“My name is Noah Wasserman. I made a mistake that impacted your lives.”
A year after Theresa Greenfield failed to qualify for the Democratic primary ballot in Iowa’s third Congressional district, her former campaign manager apologized in an unprecedented full-page advertisement in the Sunday Des Moines Register.
Wasserman’s account of how he derailed a promising candidacy conveys valuable lessons not only for people working in politics, but for anyone who feels overwhelmed by tasks at hand.
Here are the key paragraphs from the open letter (enclosed in full below).
When I arrived in Des Moines [in 2017], I was worn down from the grind of four years of campaign work. I had a chronically painful back injury and my mental health was deteriorating. As the campaign ramped up, it became clear there was a field of fantastic candidates and that pressure was truly affecting me. Even something as simple as checking my email made me sick to my stomach. I was exhausted and frustrated. With just a week remaining to submit the necessary signatures, we were still a few signatures short. I desperately wanted to shift our attention to other matters namely the upcoming fundraising deadline and county conventions. Instead of asking for help, I falsified signatures, lied to Theresa, and told her to submit the nomination documents. Neither she, nor anyone else, knew what I had done.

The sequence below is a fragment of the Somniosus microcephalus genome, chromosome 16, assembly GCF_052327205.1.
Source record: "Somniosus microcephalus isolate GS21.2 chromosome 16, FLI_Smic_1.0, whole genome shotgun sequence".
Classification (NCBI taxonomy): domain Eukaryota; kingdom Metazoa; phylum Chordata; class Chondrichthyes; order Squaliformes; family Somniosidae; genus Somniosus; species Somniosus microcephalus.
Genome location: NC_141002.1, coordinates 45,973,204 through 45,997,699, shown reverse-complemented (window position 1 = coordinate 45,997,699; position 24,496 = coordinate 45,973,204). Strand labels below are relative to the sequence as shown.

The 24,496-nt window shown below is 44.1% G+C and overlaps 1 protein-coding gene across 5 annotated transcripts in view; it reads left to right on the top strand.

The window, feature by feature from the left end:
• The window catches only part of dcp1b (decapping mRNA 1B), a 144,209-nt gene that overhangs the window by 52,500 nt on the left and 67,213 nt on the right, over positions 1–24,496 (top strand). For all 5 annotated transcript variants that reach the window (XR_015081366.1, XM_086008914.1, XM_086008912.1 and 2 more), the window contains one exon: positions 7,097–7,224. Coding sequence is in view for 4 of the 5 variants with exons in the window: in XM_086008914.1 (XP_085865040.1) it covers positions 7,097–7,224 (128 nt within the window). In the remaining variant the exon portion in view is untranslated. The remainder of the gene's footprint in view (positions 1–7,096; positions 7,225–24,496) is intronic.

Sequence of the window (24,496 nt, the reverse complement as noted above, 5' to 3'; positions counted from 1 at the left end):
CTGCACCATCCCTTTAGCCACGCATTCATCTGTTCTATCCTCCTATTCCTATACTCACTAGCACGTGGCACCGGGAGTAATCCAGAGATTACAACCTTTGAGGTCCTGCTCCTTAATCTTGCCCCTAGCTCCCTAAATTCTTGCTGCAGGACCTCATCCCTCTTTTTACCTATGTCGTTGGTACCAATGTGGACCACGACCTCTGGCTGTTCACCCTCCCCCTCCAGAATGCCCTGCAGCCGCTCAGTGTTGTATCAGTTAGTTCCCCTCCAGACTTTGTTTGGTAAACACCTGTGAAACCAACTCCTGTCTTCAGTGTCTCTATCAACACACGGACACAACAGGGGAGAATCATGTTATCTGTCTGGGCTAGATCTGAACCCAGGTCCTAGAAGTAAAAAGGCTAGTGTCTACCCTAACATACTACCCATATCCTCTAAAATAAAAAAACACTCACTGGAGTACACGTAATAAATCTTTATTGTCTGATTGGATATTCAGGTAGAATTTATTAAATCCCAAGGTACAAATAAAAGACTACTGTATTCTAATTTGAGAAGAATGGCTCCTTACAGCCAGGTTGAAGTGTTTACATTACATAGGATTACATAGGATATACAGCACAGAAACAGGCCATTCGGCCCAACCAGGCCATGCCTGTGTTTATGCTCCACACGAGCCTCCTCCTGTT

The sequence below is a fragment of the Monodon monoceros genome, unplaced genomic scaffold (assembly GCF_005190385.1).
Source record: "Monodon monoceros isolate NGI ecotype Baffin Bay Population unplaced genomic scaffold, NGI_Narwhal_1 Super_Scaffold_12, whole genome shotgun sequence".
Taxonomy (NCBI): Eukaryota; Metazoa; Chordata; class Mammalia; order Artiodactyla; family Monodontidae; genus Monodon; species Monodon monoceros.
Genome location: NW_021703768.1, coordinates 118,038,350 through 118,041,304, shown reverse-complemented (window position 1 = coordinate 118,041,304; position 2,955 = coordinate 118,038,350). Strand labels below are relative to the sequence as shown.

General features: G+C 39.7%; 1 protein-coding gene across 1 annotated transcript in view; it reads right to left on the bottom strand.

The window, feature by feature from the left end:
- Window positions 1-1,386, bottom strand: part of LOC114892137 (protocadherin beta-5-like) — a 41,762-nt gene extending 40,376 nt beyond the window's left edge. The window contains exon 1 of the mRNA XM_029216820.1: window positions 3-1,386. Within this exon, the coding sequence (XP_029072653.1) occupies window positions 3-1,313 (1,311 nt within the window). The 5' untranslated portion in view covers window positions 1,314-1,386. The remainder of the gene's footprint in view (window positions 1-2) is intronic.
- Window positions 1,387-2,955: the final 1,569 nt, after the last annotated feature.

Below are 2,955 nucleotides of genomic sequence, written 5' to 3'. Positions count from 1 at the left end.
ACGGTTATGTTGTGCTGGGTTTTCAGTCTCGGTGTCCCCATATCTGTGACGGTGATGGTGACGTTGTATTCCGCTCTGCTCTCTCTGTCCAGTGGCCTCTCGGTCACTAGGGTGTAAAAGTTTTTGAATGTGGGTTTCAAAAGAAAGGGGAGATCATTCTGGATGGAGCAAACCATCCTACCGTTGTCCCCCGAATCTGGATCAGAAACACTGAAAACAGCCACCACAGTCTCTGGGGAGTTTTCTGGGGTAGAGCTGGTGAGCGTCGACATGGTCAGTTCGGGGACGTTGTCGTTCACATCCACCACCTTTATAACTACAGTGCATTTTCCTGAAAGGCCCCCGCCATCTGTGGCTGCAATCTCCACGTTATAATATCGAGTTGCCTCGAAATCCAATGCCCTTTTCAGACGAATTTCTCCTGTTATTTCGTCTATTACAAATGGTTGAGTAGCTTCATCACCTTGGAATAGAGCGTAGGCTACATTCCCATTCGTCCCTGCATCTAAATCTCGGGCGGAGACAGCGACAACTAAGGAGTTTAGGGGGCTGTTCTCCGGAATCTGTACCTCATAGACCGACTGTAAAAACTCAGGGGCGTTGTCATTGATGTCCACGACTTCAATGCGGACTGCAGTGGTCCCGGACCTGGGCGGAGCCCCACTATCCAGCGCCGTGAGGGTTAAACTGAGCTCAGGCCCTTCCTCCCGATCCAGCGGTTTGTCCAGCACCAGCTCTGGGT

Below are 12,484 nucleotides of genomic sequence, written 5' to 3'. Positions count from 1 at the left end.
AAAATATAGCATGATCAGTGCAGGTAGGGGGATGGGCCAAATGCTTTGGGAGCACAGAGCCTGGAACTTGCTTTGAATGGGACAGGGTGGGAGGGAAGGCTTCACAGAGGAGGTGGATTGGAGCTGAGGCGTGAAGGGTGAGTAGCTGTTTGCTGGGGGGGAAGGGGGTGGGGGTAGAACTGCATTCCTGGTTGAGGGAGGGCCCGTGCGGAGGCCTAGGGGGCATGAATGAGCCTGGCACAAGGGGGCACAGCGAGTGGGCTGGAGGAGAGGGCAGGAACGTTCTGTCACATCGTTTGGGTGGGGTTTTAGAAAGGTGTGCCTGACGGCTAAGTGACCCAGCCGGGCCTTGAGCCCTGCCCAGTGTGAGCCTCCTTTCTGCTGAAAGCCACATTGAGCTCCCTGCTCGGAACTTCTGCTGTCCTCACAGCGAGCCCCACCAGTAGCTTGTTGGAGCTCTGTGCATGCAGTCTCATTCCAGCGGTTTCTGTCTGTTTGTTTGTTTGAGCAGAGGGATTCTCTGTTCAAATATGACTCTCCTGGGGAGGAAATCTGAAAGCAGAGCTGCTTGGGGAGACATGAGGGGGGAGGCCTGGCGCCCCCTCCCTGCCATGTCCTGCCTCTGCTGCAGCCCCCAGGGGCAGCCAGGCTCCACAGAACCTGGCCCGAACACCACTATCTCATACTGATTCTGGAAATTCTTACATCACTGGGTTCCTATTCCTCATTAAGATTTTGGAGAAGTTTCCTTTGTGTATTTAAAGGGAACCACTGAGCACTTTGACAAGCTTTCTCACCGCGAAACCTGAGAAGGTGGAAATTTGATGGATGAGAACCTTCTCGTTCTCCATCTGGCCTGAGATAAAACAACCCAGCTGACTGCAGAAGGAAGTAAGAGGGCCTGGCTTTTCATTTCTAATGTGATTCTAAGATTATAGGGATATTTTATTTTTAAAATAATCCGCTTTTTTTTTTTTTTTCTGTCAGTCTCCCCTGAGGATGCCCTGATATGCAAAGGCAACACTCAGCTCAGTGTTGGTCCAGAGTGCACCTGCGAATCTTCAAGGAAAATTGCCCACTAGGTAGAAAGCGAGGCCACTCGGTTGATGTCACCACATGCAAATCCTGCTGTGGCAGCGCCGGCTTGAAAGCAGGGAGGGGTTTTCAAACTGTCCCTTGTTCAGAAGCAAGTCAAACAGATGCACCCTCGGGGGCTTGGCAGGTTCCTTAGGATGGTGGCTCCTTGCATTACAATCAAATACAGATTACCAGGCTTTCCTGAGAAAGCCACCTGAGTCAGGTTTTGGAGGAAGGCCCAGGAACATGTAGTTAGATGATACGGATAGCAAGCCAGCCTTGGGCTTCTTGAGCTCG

I woke up the next day sick knowing that I had made a massive mistake. I confessed to Theresa what I had done and apologized for my actions. Naturally